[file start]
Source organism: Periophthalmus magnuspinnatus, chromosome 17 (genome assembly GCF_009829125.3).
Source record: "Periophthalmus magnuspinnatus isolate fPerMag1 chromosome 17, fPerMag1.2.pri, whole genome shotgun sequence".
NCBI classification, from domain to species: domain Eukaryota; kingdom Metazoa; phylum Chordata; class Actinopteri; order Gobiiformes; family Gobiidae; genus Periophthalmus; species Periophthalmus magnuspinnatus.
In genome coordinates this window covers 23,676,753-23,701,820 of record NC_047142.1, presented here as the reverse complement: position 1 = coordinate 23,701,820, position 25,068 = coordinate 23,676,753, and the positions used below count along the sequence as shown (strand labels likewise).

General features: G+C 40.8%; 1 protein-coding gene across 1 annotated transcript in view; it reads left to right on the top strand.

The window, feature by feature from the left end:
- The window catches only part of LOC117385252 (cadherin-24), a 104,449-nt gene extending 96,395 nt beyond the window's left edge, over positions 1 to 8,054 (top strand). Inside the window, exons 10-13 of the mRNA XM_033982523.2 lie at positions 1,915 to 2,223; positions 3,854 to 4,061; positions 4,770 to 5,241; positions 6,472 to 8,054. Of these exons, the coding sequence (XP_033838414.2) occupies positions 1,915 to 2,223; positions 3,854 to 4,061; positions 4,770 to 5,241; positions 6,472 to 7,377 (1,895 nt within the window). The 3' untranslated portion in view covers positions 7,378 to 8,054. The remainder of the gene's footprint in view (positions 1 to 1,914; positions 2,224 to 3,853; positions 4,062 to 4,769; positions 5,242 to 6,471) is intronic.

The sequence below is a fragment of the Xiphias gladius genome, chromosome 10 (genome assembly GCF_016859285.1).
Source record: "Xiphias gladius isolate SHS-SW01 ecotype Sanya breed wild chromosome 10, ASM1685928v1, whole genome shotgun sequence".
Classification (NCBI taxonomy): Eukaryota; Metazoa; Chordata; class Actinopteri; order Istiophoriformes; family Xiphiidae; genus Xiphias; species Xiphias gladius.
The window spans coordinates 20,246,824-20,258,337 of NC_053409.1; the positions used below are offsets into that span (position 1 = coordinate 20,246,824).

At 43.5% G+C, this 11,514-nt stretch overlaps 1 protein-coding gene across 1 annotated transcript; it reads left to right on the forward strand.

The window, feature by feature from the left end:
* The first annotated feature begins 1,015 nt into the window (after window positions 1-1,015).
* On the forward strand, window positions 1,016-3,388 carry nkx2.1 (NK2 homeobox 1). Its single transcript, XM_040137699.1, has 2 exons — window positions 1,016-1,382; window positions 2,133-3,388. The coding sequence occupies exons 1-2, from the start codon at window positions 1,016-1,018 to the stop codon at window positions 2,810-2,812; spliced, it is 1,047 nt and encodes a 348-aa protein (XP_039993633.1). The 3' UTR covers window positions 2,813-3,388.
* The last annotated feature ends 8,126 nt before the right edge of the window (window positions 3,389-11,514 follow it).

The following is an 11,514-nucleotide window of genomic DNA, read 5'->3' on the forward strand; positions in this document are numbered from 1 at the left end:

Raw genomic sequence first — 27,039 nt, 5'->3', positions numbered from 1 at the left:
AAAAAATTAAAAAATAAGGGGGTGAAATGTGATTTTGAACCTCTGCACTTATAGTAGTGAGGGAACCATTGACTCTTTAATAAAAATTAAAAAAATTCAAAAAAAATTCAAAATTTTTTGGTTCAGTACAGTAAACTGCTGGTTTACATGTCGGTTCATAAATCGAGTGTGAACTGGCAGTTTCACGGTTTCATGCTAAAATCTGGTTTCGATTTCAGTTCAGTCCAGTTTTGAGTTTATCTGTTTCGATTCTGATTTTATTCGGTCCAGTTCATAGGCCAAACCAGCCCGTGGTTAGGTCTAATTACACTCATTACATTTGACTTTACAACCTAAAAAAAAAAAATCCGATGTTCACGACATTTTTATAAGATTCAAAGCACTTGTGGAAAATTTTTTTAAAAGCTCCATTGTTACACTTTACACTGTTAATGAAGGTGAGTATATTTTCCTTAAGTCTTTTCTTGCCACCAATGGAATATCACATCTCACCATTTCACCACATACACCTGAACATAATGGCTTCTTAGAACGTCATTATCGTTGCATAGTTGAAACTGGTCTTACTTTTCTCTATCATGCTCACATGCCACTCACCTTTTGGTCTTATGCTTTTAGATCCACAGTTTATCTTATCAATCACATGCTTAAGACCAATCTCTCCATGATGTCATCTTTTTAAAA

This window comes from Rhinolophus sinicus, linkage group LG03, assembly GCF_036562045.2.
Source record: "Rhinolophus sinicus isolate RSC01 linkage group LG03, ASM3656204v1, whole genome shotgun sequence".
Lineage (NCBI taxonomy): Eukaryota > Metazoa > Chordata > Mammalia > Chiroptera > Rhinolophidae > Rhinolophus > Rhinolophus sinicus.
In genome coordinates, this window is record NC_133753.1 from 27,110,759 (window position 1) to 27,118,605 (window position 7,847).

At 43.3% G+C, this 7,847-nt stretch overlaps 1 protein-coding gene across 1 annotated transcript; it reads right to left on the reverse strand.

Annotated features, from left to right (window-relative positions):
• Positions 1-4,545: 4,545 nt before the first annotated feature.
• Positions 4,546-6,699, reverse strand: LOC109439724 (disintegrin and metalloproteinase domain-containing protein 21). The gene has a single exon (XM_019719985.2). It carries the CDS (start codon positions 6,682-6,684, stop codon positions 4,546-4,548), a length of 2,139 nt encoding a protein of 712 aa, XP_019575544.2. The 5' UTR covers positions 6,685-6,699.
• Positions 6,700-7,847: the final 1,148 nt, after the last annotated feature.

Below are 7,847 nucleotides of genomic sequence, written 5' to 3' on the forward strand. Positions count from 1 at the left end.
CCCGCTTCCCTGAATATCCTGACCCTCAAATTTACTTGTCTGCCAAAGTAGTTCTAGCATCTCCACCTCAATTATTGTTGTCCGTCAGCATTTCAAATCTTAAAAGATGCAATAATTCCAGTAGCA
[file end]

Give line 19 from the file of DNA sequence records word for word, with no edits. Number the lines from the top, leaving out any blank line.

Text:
AAAAAATTAAAAAATAAGGGGGTGAAATGTGATTTTGAACCTCTGCACTTATAGTAGTGAGGGAACCATTGACTCTTTAATAAAAATTAAAAAAATTCAAAAAAAATTCAAAATTTTTTGGTTCAGTACAGTAAACTGCTGGTTTACATGTCGGTTCATAAATCGAGTGTGAACTGGCAGTTTCACGGTTTCATGCTAAAATCTGGTTTCGATTTCAGTTCAGTCCAGTTTTGAGTTTATCTGTTTCGATTCTGATTTTATTCGGTCCAGTTCATAGGCCAAACCAGCCCGTGGTTAGGTCTAATTACACTCATTACATTTGACTTTACAACCTAAAAAAAAAAAATCCGATGTTCACGACATTTTTATAAGATTCAAAGCACTTGTGGAAAATTTTTTTAAAAGCTCCATTGTTACACTTTACACTGTTAATGAAGGTGAGTATATTTTCCTTAAGTCTTTTCTTGCCACCAATGGAATATCACATCTCACCATTTCACCACATACACCTGAACATAATGGCTTCTTAGAACGTCATTATCGTTGCATAGTTGAAACTGGTCTTACTTTTCTCTATCATGCTCACATGCCACTCACCTTTTGGTCTTATGCTTTTAGATCCACAGTTTATCTTATCAATCACATGCTTAAGACCAATCTCTCCATGATGTCATCTTTTTAAAA